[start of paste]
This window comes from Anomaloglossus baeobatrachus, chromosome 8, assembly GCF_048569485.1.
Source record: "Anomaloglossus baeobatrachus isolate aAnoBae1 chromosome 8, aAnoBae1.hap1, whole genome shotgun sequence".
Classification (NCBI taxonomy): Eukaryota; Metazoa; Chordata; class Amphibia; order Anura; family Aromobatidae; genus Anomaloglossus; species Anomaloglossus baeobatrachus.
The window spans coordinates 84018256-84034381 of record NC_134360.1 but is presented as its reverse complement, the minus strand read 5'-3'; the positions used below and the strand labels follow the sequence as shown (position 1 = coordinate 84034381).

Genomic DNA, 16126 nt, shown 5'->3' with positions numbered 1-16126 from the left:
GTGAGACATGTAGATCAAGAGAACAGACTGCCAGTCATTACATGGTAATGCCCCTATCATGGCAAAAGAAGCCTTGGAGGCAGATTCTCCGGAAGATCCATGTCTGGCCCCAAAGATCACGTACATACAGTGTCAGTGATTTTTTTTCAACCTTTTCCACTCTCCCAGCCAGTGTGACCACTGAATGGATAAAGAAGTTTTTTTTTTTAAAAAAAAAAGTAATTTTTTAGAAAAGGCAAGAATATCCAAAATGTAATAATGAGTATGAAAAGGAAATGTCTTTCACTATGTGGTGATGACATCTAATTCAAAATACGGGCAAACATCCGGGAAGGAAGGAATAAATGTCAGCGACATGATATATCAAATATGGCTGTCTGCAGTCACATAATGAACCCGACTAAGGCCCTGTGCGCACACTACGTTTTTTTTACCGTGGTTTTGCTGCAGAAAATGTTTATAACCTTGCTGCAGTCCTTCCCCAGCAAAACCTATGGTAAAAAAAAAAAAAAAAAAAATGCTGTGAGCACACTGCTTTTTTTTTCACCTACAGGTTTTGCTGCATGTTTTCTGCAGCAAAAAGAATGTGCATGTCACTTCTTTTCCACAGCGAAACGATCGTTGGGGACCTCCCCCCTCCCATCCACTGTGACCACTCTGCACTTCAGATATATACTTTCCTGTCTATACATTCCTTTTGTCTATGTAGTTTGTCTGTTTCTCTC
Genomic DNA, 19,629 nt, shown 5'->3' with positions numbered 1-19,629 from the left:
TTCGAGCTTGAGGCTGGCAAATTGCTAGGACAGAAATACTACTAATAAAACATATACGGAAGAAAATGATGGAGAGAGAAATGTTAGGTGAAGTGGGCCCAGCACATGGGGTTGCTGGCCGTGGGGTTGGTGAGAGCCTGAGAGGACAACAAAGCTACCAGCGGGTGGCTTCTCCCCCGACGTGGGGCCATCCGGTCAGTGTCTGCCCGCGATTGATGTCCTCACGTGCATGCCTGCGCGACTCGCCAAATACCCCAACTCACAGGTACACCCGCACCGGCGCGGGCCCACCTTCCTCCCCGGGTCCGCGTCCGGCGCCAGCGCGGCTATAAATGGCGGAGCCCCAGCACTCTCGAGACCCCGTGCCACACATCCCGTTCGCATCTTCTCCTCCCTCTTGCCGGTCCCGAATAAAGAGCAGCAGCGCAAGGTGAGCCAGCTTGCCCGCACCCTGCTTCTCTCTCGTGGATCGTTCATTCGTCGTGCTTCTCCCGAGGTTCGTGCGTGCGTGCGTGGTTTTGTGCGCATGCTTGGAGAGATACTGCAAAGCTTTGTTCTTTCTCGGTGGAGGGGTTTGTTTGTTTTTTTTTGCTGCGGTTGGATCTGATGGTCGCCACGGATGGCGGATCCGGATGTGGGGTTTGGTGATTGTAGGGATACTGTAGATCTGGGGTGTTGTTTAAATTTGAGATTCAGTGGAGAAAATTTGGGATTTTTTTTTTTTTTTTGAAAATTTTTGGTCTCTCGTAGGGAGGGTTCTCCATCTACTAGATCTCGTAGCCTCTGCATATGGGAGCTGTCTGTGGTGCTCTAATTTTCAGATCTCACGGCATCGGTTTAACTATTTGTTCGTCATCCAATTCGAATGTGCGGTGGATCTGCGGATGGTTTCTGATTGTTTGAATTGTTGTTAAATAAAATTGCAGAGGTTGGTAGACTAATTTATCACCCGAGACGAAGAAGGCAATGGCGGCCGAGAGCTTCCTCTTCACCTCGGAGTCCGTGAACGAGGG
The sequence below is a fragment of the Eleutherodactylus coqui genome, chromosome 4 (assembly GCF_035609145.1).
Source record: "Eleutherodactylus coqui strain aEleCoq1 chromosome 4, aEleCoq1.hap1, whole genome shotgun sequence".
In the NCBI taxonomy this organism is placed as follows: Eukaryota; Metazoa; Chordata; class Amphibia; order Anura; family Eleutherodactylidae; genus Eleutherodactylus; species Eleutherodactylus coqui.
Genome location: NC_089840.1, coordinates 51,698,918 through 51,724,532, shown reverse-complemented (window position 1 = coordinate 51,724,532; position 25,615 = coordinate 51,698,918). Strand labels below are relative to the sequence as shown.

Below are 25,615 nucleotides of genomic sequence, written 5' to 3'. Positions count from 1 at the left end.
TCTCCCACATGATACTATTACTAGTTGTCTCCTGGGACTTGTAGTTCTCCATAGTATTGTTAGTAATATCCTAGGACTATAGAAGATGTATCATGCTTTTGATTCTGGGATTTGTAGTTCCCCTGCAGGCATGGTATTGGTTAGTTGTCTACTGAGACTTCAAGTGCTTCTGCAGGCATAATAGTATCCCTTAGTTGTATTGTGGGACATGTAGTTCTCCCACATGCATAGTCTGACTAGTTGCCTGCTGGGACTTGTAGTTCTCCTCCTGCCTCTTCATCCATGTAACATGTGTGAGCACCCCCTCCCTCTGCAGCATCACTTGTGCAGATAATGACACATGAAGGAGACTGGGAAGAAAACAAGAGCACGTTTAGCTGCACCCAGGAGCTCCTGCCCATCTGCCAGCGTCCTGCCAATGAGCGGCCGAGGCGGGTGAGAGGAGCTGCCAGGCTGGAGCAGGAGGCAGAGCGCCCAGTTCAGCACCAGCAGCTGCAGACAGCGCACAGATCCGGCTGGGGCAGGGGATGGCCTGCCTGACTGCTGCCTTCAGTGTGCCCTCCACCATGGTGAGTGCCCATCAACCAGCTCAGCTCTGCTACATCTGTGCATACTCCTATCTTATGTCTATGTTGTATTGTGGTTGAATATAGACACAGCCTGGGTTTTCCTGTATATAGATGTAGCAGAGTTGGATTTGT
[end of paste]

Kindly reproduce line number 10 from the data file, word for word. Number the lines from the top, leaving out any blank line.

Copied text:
Source record: "Eleutherodactylus coqui strain aEleCoq1 chromosome 4, aEleCoq1.hap1, whole genome shotgun sequence".